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lync 2010 - Poodle vulnerability? RRS feed

Answers

  • In the "Protocols Enabled" box you just need to uncheck SSL 3.0. You should also uncheck SSL 2.0, if it is enabled.

    On Windows 2008 and 2008 R2 systems, TLS 1.1 and TLS 1.2 are not enabled. You should enable those to since TLS1.2 is the latest. I believe 2012 and 2012 R2 systems already have those enabled.

    You should not need to change anything else.


    Ed

    • Marked as answer by totalnet32 Thursday, October 23, 2014 11:01 PM
    Saturday, October 18, 2014 9:59 PM

All replies

  • POODLE affects SSLv3 or version 3 of the Secure Sockets Layer protocol, which is used to encrypt traffic between a browser and a web site or between a user’s email client and mail server.

    Edge server doesnt provide any Web services so its not the edge server 

    The Lync FE caters to http\https traffic 

    This a Man in middle kind of attack not sure what the hacker will gain my presenting you Lync Meeting page or a Lync dial-in page 


    As a server [administrator], you probably don’t need to panic if your customers are coming in over home connections. Only if they’re coming in over [something like] a Starbucks Wi-Fi

    POODLE  targets the clients.


    Please remember, if you see a post that helped you please click "Vote As Helpful" and if it answered your question please click "Mark As Answer" Regards Edwin Anthony Joseph

    Friday, October 17, 2014 2:50 AM
  • Hi totalnet32,

    The POODLE attack (which stands for Padding Oracle On Downgraded Legacy Encryption) is an exploit which takes advantage of web browsers' fallback to SSL 3.0.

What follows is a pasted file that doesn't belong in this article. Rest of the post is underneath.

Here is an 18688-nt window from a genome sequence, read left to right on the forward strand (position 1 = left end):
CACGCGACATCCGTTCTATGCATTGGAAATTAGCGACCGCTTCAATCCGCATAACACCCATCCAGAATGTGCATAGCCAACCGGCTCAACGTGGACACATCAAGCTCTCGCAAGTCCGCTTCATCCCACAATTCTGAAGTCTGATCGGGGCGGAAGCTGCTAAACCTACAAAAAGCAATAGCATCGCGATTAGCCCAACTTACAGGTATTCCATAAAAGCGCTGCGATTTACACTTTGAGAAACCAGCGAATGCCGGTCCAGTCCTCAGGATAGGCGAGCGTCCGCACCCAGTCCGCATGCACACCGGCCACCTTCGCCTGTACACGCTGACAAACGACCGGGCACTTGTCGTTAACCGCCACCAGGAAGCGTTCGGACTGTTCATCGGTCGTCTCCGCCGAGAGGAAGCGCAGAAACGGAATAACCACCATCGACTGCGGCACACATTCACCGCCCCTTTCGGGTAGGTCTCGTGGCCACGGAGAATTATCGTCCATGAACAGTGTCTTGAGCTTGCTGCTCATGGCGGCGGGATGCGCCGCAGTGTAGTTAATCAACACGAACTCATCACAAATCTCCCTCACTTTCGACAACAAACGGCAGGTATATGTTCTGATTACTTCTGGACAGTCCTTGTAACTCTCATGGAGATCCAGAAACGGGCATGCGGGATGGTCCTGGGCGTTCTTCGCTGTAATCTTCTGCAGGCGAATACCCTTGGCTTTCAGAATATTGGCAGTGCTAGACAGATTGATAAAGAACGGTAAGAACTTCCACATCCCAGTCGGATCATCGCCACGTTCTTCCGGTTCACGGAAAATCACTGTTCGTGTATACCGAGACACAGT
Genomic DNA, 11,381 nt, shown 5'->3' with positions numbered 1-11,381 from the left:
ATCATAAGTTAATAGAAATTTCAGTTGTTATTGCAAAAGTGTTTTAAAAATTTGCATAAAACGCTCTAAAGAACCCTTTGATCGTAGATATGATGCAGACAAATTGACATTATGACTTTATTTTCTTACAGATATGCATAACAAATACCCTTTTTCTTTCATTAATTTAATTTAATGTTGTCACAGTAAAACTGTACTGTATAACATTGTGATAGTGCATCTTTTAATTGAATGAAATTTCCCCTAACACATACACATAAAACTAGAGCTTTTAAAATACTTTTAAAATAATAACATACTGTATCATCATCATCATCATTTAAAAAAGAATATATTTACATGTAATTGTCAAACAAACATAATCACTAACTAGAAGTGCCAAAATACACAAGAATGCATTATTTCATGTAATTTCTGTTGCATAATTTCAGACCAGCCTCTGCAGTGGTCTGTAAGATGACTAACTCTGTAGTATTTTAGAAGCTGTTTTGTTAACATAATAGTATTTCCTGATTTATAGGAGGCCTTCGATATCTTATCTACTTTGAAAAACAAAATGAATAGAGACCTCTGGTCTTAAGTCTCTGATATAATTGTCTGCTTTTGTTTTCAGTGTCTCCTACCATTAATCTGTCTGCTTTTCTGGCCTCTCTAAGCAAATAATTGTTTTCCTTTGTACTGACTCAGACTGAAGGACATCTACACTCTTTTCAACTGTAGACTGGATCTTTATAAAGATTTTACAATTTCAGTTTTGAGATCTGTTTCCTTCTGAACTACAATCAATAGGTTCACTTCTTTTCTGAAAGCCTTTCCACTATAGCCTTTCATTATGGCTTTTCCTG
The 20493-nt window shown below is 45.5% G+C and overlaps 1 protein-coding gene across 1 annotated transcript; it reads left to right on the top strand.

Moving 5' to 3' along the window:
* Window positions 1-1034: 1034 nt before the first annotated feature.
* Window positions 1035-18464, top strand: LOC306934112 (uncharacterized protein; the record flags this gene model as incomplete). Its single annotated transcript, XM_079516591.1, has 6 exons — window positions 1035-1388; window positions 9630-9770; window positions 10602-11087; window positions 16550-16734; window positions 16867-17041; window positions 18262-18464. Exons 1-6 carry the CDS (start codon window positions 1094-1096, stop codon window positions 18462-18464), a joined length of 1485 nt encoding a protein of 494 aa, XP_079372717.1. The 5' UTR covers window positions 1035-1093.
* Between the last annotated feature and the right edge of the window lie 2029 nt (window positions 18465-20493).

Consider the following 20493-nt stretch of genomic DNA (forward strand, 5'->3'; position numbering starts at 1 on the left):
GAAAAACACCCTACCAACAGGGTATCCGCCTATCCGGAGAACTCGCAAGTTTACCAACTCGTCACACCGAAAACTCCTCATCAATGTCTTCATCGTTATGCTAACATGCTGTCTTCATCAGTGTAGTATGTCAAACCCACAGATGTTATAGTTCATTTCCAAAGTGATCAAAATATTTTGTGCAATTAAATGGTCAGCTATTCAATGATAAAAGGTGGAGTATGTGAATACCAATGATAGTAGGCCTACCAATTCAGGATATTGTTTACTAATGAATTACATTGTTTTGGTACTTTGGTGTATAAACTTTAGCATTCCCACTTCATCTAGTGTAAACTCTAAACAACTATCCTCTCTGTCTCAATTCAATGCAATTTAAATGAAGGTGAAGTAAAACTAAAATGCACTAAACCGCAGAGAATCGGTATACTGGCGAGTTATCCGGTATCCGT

You would not worry about the Lync servers.

    Best regards,

    Eric

    Friday, October 17, 2014 7:29 AM
  • Not IIS on the front end server?

    Friday, October 17, 2014 1:28 PM
  • Its a client side attack so user education is must 

    Please remember, if you see a post that helped you please click "Vote As Helpful" and if it answered your question please click "Mark As Answer" Regards Edwin Anthony Joseph

    Friday, October 17, 2014 3:41 PM
  • You should disable SSL 3.0 (and 2.0) on all of your IIS servers (especially Internet facing). If you're using a reverse proxy, like TMG, you should also disable it there.

    You can find more information on how to do that in this article:

    http://support.microsoft.com/kb/187498

    I prefer to use IIS Crypto to do this:

    https://www.nartac.com/Products/IISCrypto/

    I'm still investigating whether this affect Lync Edge.


    Ed

    Friday, October 17, 2014 6:10 PM
  • I was looking at using the iiscrypto.exe.

    did you just select ssl3.0 and uncheck everything else including the ssl cipher suite order?

    Saturday, October 18, 2014 7:55 PM
  • In the "Protocols Enabled" box you just need to uncheck SSL 3.0. You should also uncheck SSL 2.0, if it is enabled.

    On Windows 2008 and 2008 R2 systems, TLS 1.1 and TLS 1.2 are not enabled. You should enable those to since TLS1.2 is the latest. I believe 2012 and 2012 R2 systems already have those enabled.

    You should not need to change anything else.


    Ed

    • Marked as answer by totalnet32 Thursday, October 23, 2014 11:01 PM
    Saturday, October 18, 2014 9:59 PM
  • Microsoft is aware of detailed information that has been published describing a new method to exploit a vulnerability in SSL 3.0. This is an industry-wide vulnerability affecting the SSL 3.0 protocol itself and is not specific to the Windows operating system. All supported versions of Microsoft Windows implement this protocol and are affected by this vulnerability.

    Here are some guidelines in TechNet around it

    https://technet.microsoft.com/en-us/library/security/3009008.aspx


    Please remember, if you see a post that helped you please click "Vote As Helpful" and if it answered your question please click "Mark As Answer" Regards Edwin Anthony Joseph

    Tuesday, October 21, 2014 4:56 AM